Movies From Swank: Rocketman

Will SorgMovies Guy

Fame and its effects on people seem to be one of humanity’s great interests. When it comes to movies, it seems that we are especially fond of the stories surrounding musical legends. A movie about the life of a rock star has been done so many times that there is even the hilarious parody film Walk Hard: The Dewey Cox Story. That movie mercilessly pokes fun at the common tropes like needlessly overbearing addiction arcs and the ever-present “where are they now?” epilogues that exist in pretty much every music biopic ever made. Elton John is not immune to the cliche rock star biopic, in fact, it could be said that the famed British performer’s story could only really work within that framework. I say this not as an insult but more as a compliment. 

Elton John’s life as portrayed in Rocketman is done in the most Elton John way possible. The film starts with Elton, played by Taron Egerton, strutting into a building in a full concert costume, complete with wings and horns. The building is revealed to be where an AA meeting is taking place, and before we even fully get situated in our setting, the film has burst into song and dance, and Elton has traveled back in time to his childhood, where he finishes his musical number with his younger self. The framing device of the story being told at an AA meeting at one of the low points of the main character’s life is a really effective way to draw the audience in. In addition to this, the setting’s almost immediate shift into the very beginning of Elton’s life is perfect as it sets the audience’s expectations for a fantastical and quickly-paced musical adventure.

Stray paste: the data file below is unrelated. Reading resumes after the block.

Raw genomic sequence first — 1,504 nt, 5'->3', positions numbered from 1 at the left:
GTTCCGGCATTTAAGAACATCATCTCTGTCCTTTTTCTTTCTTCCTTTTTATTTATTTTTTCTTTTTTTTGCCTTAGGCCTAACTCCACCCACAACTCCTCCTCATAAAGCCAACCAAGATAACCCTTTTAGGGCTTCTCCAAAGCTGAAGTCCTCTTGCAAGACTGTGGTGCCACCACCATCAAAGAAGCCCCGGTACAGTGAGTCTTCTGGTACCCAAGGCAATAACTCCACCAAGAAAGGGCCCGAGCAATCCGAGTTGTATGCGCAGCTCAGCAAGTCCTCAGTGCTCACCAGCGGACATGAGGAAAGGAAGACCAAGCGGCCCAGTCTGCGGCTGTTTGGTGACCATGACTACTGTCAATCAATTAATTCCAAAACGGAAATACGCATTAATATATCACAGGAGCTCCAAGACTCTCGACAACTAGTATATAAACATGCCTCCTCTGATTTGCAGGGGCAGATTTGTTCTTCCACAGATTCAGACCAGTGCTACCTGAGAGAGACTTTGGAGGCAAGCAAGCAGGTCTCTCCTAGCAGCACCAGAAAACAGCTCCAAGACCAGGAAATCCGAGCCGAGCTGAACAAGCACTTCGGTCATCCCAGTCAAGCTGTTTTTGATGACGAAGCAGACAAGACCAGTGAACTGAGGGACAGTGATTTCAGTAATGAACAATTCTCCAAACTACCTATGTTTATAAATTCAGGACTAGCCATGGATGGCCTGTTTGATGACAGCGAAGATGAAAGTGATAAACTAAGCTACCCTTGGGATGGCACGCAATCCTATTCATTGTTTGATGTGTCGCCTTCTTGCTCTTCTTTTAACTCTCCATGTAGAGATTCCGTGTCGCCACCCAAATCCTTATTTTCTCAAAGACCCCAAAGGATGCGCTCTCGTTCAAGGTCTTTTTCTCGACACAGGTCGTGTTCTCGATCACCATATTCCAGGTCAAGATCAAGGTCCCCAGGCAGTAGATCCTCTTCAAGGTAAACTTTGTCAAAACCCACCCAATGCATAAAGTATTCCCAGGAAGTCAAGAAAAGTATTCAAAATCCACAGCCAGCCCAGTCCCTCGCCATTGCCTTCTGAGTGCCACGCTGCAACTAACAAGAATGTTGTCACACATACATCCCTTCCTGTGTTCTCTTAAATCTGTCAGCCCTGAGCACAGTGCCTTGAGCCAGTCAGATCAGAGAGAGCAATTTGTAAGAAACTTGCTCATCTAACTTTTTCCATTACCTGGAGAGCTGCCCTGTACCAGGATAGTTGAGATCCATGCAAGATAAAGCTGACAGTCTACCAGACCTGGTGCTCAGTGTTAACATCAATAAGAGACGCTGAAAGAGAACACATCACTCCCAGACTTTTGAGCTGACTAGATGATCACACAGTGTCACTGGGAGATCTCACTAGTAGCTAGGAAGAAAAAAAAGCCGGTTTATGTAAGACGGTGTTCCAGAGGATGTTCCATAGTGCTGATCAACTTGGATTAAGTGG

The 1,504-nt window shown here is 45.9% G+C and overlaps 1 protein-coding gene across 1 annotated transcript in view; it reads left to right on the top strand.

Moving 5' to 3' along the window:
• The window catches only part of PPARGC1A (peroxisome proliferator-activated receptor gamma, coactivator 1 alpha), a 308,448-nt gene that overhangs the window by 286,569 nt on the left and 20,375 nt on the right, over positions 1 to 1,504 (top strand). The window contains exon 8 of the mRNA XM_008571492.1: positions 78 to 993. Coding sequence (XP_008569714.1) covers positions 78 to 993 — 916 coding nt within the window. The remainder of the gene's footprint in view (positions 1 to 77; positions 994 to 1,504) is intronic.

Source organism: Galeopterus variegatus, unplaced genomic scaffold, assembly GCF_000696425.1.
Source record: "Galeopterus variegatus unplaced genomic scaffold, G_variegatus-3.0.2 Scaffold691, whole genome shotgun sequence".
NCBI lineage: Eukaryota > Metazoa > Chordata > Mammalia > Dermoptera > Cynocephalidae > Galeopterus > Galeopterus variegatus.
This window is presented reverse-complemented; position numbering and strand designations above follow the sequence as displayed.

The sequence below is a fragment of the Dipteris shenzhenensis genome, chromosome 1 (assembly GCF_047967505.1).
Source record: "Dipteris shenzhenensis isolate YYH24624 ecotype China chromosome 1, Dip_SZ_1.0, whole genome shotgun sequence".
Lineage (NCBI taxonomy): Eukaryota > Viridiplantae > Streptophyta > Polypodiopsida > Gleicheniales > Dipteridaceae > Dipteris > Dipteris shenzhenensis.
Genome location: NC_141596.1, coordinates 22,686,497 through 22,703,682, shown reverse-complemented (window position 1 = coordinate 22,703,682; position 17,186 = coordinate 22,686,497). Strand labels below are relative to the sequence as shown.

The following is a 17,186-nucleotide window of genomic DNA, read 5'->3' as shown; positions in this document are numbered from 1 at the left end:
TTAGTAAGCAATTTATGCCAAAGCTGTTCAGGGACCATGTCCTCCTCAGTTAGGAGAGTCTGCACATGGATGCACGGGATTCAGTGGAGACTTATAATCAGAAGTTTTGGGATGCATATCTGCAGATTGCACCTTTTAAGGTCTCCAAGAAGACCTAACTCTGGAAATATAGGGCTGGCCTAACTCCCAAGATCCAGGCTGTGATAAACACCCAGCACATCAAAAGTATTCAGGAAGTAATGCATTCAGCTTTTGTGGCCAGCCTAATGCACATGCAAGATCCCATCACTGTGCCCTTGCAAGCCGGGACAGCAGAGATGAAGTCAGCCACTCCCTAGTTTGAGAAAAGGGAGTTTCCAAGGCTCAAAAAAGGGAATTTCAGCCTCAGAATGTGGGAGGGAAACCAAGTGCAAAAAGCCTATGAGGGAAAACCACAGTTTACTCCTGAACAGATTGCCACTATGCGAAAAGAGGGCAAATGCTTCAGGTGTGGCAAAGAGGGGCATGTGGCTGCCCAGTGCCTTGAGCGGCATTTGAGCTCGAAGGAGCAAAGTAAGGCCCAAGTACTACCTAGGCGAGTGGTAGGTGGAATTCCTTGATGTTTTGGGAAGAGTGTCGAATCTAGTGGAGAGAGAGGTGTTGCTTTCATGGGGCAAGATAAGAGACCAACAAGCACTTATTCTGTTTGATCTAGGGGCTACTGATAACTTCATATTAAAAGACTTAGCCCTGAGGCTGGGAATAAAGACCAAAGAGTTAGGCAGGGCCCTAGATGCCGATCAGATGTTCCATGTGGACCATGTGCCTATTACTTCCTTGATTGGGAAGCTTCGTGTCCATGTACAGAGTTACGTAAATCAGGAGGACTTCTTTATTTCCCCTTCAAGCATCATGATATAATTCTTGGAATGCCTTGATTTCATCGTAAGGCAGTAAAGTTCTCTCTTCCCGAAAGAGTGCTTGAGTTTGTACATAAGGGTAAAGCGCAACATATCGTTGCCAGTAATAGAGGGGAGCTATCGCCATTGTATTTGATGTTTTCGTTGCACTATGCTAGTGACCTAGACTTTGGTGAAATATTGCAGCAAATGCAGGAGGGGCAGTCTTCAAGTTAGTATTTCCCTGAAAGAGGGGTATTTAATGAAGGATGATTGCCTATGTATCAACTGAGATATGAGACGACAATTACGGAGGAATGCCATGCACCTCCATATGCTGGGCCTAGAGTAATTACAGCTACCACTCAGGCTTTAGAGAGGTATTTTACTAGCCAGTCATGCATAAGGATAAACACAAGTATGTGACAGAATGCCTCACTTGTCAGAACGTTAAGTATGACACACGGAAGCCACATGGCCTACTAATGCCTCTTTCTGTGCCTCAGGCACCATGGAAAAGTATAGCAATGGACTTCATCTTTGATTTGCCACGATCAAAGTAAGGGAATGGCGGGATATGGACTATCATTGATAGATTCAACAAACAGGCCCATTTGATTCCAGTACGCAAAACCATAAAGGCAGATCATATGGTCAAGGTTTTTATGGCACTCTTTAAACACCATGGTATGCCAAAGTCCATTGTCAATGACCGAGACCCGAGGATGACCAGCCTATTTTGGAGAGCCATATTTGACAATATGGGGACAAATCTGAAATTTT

Now here’s the thing. Rocketman, as I mentioned earlier, treads a lot of the same ground as most other biopics. It has a very good reason for that; Elton John’s struggle for sobriety was a major source of conflict in his life, and much of the musical numbers recounting his rise to fame seem to be there to give context to the more thematic and entertaining scenes. What the basic storytelling frame gives the film is a chance to experiment with its form. The film is a lot more dreamy and fantastical than your average biopic; you will see Egerton flying at least twice throughout the film, and the musical numbers are incredibly reminiscent of the golden age of Hollywood and its extravagant musical epics. This less-grounded approach to telling a story also works wonderfully when portraying Elton John’s addiction, as the film is edited in a way that disorients the viewer along with our main character to put us through his perspective of constant dissociation. 

Taron Egerton absolutely nails the role of Elton, he doesn’t simply imitate as so many actors do when embodying a real person. Instead, it feels as though Elton John is a fictional character like any other film protagonist, and Egerton adds his own intentionality and quirks to the role. Outside of the lead performance, there are honestly not very many standouts; many of the other actors feel like background noise compared to the star attraction, and overall sound quite grating when they sing. However, that really almost accentuates how this film is really only about one thing: Elton John. The film is a larger-than-life, spectacle-filled, glam show, and it knows exactly what it is. This film embodies Elton John as a person: it’s an R-rated, unrelenting pop jukebox musical that knows how to have fun and definitely goes for broke.